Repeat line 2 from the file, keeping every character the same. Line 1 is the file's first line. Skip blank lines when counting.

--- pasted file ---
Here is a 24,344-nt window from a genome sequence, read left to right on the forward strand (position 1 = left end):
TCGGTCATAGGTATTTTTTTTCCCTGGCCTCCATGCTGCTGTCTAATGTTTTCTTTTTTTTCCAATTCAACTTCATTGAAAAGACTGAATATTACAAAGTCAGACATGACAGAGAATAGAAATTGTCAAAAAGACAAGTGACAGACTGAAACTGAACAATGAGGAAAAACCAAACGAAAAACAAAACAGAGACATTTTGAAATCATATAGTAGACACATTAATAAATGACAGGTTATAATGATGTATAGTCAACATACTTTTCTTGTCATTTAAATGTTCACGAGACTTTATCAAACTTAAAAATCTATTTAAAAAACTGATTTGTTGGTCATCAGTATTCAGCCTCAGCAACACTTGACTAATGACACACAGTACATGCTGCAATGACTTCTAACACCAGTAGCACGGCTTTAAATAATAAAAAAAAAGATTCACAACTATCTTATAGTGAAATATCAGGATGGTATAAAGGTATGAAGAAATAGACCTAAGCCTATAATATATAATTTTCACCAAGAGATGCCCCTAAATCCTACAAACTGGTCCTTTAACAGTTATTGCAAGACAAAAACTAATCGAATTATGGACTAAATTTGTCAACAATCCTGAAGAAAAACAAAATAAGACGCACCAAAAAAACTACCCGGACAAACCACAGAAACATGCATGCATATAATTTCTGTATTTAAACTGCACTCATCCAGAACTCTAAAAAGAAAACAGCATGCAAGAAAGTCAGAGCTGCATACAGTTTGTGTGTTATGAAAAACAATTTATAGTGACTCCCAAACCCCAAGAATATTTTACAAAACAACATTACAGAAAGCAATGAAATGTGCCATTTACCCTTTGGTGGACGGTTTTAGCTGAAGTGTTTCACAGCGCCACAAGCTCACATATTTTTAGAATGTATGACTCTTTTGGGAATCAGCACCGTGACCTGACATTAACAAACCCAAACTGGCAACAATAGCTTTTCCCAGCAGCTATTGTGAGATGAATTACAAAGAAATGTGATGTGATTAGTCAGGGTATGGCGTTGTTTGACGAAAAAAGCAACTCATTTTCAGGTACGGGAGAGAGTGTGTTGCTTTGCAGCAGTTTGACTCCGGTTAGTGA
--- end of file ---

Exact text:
TCGGTCATAGGTATTTTTTTTCCCTGGCCTCCATGCTGCTGTCTAATGTTTTCTTTTTTTTCCAATTCAACTTCATTGAAAAGACTGAATATTACAAAGTCAGACATGACAGAGAATAGAAATTGTCAAAAAGACAAGTGACAGACTGAAACTGAACAATGAGGAAAAACCAAACGAAAAACAAAACAGAGACATTTTGAAATCATATAGTAGACACATTAATAAATGACAGGTTATAATGATGTATAGTCAACATACTTTTCTTGTCATTTAAATGTTCACGAGACTTTATCAAACTTAAAAATCTATTTAAAAAACTGATTTGTTGGTCATCAGTATTCAGCCTCAGCAACACTTGACTAATGACACACAGTACATGCTGCAATGACTTCTAACACCAGTAGCACGGCTTTAAATAATAAAAAAAAAGATTCACAACTATCTTATAGTGAAATATCAGGATGGTATAAAGGTATGAAGAAATAGACCTAAGCCTATAATATATAATTTTCACCAAGAGATGCCCCTAAATCCTACAAACTGGTCCTTTAACAGTTATTGCAAGACAAAAACTAATCGAATTATGGACTAAATTTGTCAACAATCCTGAAGAAAAACAAAATAAGACGCACCAAAAAAACTACCCGGACAAACCACAGAAACATGCATGCATATAATTTCTGTATTTAAACTGCACTCATCCAGAACTCTAAAAAGAAAACAGCATGCAAGAAAGTCAGAGCTGCATACAGTTTGTGTGTTATGAAAAACAATTTATAGTGACTCCCAAACCCCAAGAATATTTTACAAAACAACATTACAGAAAGCAATGAAATGTGCCATTTACCCTTTGGTGGACGGTTTTAGCTGAAGTGTTTCACAGCGCCACAAGCTCACATATTTTTAGAATGTATGACTCTTTTGGGAATCAGCACCGTGACCTGACATTAACAAACCCAAACTGGCAACAATAGCTTTTCCCAGCAGCTATTGTGAGATGAATTACAAAGAAATGTGATGTGATTAGTCAGGGTATGGCGTTGTTTGACGAAAAAAGCAACTCATTTTCAGGTACGGGAGAGAGTGTGTTGCTTTGCAGCAGTTTGACTCCGGTTAGTGA